How Chicago Shaped Current Hip Hop Culture
This morning The Boy Illinois tweeted about the massive influence Chicago has had on current culture and trends in the hip hop industry and it’s hard to disagree with him. From the slang to the style to the sounds, Chicago has clearly been on the forefront of hip hop culture for a while and it’s time the city started getting the recognition it deserves. It’s hard to imagine what hip hop would be like without influence from people like Chief Keef and Chance The Rapper, but Chicago’s impact is much greater than just those two artists.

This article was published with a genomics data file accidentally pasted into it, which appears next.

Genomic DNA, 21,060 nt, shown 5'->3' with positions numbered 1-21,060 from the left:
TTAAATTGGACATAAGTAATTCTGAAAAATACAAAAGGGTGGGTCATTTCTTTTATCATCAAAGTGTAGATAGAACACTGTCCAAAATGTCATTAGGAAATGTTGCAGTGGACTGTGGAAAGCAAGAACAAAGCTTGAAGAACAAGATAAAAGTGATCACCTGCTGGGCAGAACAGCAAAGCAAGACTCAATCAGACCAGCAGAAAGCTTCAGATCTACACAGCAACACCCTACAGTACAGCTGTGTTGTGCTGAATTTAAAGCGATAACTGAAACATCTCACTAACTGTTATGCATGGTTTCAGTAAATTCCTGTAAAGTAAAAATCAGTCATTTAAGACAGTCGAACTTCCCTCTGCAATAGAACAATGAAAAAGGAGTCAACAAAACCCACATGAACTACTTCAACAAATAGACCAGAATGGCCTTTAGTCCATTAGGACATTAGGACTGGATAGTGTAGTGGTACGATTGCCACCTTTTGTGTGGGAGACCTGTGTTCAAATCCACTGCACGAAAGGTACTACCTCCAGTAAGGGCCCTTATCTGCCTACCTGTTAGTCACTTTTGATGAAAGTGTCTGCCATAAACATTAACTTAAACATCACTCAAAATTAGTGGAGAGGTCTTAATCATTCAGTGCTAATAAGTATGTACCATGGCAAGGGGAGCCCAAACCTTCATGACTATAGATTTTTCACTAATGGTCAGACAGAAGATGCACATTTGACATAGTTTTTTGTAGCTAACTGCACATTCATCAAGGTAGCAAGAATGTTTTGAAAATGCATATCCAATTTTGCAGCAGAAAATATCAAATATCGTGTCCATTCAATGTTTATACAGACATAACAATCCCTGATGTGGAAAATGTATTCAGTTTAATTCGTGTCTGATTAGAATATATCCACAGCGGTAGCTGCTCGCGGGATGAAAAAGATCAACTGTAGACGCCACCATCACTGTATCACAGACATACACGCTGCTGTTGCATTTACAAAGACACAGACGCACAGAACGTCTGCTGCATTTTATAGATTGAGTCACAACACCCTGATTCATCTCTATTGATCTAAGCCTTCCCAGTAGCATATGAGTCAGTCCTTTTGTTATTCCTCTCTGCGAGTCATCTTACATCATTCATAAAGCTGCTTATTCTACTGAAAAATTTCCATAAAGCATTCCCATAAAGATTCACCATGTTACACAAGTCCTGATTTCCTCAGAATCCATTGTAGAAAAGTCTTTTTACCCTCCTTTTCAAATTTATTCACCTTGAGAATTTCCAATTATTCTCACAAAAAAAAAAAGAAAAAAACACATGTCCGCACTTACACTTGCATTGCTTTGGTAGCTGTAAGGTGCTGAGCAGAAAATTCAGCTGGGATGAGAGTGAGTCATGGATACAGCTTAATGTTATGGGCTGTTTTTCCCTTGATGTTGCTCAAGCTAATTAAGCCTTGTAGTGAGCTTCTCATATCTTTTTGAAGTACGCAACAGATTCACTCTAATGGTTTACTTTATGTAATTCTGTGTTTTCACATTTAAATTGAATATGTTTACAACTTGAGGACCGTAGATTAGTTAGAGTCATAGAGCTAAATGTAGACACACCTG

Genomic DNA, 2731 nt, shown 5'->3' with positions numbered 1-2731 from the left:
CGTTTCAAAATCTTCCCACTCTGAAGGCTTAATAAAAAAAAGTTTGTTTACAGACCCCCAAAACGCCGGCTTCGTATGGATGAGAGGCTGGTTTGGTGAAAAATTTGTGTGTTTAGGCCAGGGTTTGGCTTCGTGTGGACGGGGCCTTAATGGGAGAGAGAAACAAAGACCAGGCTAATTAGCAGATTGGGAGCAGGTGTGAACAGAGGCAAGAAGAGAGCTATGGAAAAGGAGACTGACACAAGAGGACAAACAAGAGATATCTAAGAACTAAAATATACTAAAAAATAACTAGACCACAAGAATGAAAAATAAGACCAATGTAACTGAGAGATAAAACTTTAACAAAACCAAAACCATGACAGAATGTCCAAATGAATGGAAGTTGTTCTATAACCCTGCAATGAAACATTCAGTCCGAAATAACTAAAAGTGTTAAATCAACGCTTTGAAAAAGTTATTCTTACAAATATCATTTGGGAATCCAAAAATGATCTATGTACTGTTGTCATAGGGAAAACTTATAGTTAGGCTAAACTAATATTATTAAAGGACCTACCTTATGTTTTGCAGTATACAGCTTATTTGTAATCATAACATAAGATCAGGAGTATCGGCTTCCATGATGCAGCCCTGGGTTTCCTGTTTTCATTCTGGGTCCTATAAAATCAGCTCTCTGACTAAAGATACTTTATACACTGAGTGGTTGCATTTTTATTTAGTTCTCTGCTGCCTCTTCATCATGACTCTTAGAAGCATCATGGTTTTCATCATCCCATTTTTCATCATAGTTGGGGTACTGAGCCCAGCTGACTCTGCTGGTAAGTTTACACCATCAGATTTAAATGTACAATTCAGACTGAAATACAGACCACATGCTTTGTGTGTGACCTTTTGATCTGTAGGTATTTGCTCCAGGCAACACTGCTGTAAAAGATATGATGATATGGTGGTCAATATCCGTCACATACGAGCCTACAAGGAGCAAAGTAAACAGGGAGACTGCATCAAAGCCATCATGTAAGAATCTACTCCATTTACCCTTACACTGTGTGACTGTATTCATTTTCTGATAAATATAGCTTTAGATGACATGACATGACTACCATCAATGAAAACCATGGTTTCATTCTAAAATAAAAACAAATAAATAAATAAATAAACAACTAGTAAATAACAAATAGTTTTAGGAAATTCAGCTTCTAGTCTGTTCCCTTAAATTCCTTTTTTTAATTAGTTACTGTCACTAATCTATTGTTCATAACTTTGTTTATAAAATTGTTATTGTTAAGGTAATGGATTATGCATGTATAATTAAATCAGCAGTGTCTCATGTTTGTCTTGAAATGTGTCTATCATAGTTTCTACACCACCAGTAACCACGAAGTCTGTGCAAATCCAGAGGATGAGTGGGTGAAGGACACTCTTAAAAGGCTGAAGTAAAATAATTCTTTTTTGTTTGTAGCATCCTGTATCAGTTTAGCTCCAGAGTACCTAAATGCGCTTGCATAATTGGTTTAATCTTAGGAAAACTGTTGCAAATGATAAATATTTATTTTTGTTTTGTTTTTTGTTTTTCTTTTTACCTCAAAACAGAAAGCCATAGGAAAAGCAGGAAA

It’s difficult to find an appropriate place to dive into this discussion, but Chief Keef’s rise seems like a good place to start. While the drill scene was already churning in Chicago with artists like King Louie making names for themselves, it didn’t become widespread outside of the city until Keef and the Glory Boyz Entertainment (GBE) crew took the spotlight. Nowadays the Chicago drill scene circa 2010-2013 is the stuff of legends, and a big part of that is the national attention artists like Keef, Young Chop, and Lil Durk received. This nationwide media wasn’t always positive, but that didn’t stop these artists from influencing an entire generation of young MCs, including some of the most notable hip hop artists on the planet. People like Lil Uzi Vert and Playboi Carti have clearly taken massive influence from Keef and the entire drill movement, with Uzi flat out admitting Keef is the most influential rapper of the generation. From his flow to his style to his adlibs to his melodically hypnotizing cadence, Keef has impacted this rising wave of artists more obviously than anyone else, but he isn’t the only creative mind in Chicago who deserves recognition for Chicago’s massive influence.